(A) T1-weighted gradient echo MR images of control mice (with injection of nontargeted agent Lys-ProCA32) and mice with Cys-ProCA32.CXCR4 injection. MRI scans were acquired before and after injection at different time points until 46 hours; tumors are represented by the heat map in MRI images. (B) Percentage increase of SNR of melanoma tumors at different time points shows the dynamic binding process of Cys-ProCA32.CXCR4. For mice that received the Cys-ProCA32.CXCR4 injection, a gradual increase of intensity in melanoma tumor region was observed up to 24 hours, showing the CXCR4-targeting effect, followed by washing out at 46 hours (further time points not acquired). (C) Time plot of the liver SNR percentage increase following Cys-ProCA32.CXCR4 and Lys-ProCA32 injection. The liver SNRs of mice receiving Cys-ProCA32.CXCR4 and Lys-ProCA32 exhibited similar patterns of the SNR time plots, where the liver intensity substantially increased up to 3 hours after injection of both contrast agents, followed by loss of intensity after 3 hours. (D) Time plot of tumor rim and tumor center SNR change of mice with Cys-ProCA32.CXCR4 administration. Cys-ProCA32.CXCR4 exhibited good tumor permeability; tumor rim SNR was enhanced at early time points (12 min after injection). SNR enhancement gradually penetrated to the center of the tumor. At 24 hours after injection, the view of the tumor region following Cys-ProCA32.CXCR4 injection revealed broad distribution and heterogeneous enhancement. (E) Immunofluorescence staining of Cys-ProCA32.CXCR4 and Lys-ProCA32 in the liver (L) and tumor (T) of Mel290 mice. For mice that received Cys-ProCA32.CXCR4 injection (top), Cys-ProCA32.CXCR4 accumulated in the UM tumor tissue (denoted by red fluorescence). For the mice injected with Lys-ProCA32 (bottom), UM tumors exhibited dark fluorescence intensity relative to the UM tumor regions of the mice that received Cys-ProCA32.CXCR4 injection. (F) ICP-OES analysis of Gd3+ tissue distribution 2 days after injection of ProCAs. Mice with Cys-ProCA32.CXCR4 injection exhibited significantly more Gd3+ distribution in tumor tissue than mice that received Lys-ProCA32 injection (P < 0.01).

  • Fig. 6 Validating CXCR4 binding specificity by receptor blocking study (n = 3 for each group).

    (A) Comparison of subcutaneous UM tumor intensity change on T1-weighted MRI images following administration of Cys-ProCA32.CXCR4 with and without previous administration of blocking reagent; subcutaneous UM tumors are represented by color heat map. Tumor from UM mice that received Cys-ProCA32.CXCR4 injection showed significant increase in MRI signal intensity after Cys-ProCA32.CXCR4 administration. This enhancement could be blocked by first administrating the CXCR4 receptor blocking reagent. (B) Comparison of UM tumor SNR change following administration of Cys-ProCA32.CXCR4 and blocking reagent + Cys-ProCA32.CXCR4. For the mice that received Cys-ProCA32.CXCR4 injection, the SNR of UM tumor substantially increased at 24 hours after administration. This enhancement was blocked by first administrating a blocking reagent. As seen with the mice that received the blocking reagent and then the Cys-ProCA32.CXCR4 injection, the SNR of UM tumor was notably lower in comparison with the UM tumor SNR of the mice with Cys-ProCA32.CXCR4 administration. (C) UM tumor SNR change following administration of Cys-ProCA32.CXCR4, blocking reagent + Cys-ProCA32.CXCR4, and Lys-ProCA32. At 3 hours after administration, mice from all three groups showed an SNR increase. At 24 hours, mice with blocking reagent + Cys-ProCA32.CXCR4 administration and mice with Lys-ProCA32 administration showed SNR washout, while mice that received Cys-ProCA32.CXCR4 exhibited further SNR increases compared with 3 hours. At 48 hours, mice that received blocking reagent + Cys-ProCA32.CXCR4 and mice that received Lys-ProCA32 administration exhibited a further SNR decrease. Mice that received Cys-ProCA32.CXCR4 administration showed SNR washout at 48 hours in comparison with 24 hours.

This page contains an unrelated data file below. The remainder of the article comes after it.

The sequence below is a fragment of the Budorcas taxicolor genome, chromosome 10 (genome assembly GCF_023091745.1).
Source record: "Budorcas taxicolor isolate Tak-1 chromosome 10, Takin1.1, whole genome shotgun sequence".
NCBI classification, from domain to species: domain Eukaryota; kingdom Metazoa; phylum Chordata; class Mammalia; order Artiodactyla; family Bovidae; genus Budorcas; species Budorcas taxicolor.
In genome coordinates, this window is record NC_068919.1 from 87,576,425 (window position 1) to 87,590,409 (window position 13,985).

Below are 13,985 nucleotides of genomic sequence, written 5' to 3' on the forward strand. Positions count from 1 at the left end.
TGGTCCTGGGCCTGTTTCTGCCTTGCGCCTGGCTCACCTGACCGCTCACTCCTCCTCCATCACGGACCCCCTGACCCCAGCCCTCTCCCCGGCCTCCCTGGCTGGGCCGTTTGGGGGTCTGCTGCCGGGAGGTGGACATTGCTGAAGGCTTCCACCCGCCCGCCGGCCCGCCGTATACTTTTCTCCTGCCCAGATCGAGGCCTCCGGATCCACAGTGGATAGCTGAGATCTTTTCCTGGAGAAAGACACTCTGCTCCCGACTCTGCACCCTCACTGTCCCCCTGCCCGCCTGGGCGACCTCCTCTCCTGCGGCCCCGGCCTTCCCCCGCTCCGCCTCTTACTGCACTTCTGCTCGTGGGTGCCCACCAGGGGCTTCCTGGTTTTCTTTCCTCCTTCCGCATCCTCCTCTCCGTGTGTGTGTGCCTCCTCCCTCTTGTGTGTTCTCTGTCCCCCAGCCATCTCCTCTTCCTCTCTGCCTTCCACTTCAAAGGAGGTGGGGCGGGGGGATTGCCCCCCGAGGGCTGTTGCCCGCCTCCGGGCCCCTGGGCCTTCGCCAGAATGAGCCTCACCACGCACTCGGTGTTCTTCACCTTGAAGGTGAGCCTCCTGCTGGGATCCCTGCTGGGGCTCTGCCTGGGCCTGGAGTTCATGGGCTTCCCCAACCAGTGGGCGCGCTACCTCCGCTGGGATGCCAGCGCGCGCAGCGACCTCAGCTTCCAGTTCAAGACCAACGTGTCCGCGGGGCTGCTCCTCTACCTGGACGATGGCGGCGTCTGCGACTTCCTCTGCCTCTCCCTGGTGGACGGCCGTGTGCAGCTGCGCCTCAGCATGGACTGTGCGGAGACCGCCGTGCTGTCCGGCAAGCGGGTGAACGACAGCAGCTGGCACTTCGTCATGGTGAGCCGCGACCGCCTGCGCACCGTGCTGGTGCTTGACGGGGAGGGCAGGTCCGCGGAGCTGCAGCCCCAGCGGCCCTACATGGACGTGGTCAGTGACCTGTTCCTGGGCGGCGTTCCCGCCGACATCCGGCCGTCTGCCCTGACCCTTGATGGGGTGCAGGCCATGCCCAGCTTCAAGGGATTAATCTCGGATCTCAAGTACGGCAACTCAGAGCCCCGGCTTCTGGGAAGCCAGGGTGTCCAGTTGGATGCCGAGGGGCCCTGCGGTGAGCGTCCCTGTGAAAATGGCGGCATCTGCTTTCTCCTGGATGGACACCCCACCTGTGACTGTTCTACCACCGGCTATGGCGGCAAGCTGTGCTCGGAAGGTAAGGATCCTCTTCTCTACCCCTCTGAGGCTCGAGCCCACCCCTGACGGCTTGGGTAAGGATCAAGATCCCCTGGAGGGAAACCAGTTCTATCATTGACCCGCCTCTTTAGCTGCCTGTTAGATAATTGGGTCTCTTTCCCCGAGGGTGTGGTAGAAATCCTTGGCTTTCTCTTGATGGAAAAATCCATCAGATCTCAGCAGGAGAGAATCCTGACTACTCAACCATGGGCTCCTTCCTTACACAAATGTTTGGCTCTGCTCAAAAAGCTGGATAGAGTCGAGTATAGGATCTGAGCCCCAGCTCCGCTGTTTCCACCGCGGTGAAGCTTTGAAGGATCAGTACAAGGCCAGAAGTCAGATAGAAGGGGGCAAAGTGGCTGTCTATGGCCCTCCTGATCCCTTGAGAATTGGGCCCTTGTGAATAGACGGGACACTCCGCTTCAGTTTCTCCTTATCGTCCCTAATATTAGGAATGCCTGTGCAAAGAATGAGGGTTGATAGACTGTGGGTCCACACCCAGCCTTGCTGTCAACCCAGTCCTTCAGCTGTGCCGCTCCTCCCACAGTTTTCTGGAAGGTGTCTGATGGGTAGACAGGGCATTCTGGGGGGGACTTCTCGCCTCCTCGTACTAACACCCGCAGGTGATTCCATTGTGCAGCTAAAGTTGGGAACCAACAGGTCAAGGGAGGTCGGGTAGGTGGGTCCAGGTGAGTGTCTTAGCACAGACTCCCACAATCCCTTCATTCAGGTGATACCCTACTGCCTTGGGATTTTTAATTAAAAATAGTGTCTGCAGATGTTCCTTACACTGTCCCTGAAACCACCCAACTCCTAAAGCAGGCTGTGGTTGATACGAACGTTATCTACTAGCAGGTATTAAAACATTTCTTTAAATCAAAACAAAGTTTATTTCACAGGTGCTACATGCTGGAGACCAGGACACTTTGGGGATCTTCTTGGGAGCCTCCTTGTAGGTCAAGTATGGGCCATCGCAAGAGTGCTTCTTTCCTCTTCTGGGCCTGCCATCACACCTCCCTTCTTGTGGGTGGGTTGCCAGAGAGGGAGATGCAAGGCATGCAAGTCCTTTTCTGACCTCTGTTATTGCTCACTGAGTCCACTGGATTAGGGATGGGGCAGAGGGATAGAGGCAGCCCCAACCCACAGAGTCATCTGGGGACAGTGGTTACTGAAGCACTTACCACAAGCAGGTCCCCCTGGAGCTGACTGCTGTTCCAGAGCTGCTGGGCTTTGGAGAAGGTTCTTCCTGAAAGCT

Supplementary Materials

  • Supplementary material for this article is available at http://advances.sciencemag.org/cgi/content/full/6/6/eaav7504/DC1

    Fig. S1. PEGylation SDS-PAGE gel of protein contrast agents.

    Fig. S2. Determination the relaxivity values of ProCA32.CXCR4.

    Fig. S3. Serum stability and transmetalation study of ProCA32.CXCR4.

    Fig. S4. Determination of ProCA32.CXCR4 metal binding affinities.

    Fig. S5. MRI images of metastatic UM mice M20-09-196 before and after administration of Lys-ProCA32, Eovist, and Lys-ProCA32.CXCR4 (n = 2 for Eovist group, n = 3 for Lys-ProCA32 and Lys-ProCA32.CXCR4 group).

    Fig. S6. T1-weighted MRI images of subcutaneous UM mice before and after administration of Cys-ProCA32.CXCR4, blocking reagent + Cys-ProCA32.CXCR4, and Lys-ProCA32 (n = 3 for each group).

    Fig. S7. Pharmacokinetic study of Cys-ProCA32.CXCR4 and ICP-OES analysis of Gd3+ content in different mouse organs.

    Fig. S8. H&E staining analysis of mice tissues collected 7 and 14 days after injection of Cys-ProCA32.CXCR4.

    Table S1. Relaxivities of investigated contrast agents in 10 mM Hepes at 37°C.

    Table S2. Clinical pathology profile of mouse serum.

  • Supplementary Materials

    This PDF file includes:

    • Fig. S1. PEGylation SDS-PAGE gel of protein contrast agents.
    • Fig. S2. Determination the relaxivity values of ProCA32.CXCR4.
    • Fig. S3. Serum stability and transmetalation study of ProCA32.CXCR4.
    • Fig. S4. Determination of ProCA32.CXCR4 metal binding affinities.
    • Fig. S5. MRI images of metastatic UM mice M20-09-196 before and after administration of Lys-ProCA32, Eovist, and Lys-ProCA32.CXCR4 (n = 2 for Eovist group, n = 3 for Lys-ProCA32 and Lys-ProCA32.CXCR4 group).
    • Fig. S6. T1-weighted MRI images of subcutaneous UM mice before and after administration of Cys-ProCA32.CXCR4, blocking reagent + Cys-ProCA32.CXCR4, and Lys-ProCA32 (n = 3 for each group).
    • Fig. S7. Pharmacokinetic study of Cys-ProCA32.CXCR4 and ICP-OES analysis of Gd3+ content in different mouse organs.
    • Fig. S8. H&E staining analysis of mice tissues collected 7 and 14 days after injection of Cys-ProCA32.CXCR4.
    • Table S1. Relaxivities of investigated contrast agents in 10 mM Hepes at 37°C.
    • Table S2. Clinical pathology profile of mouse serum.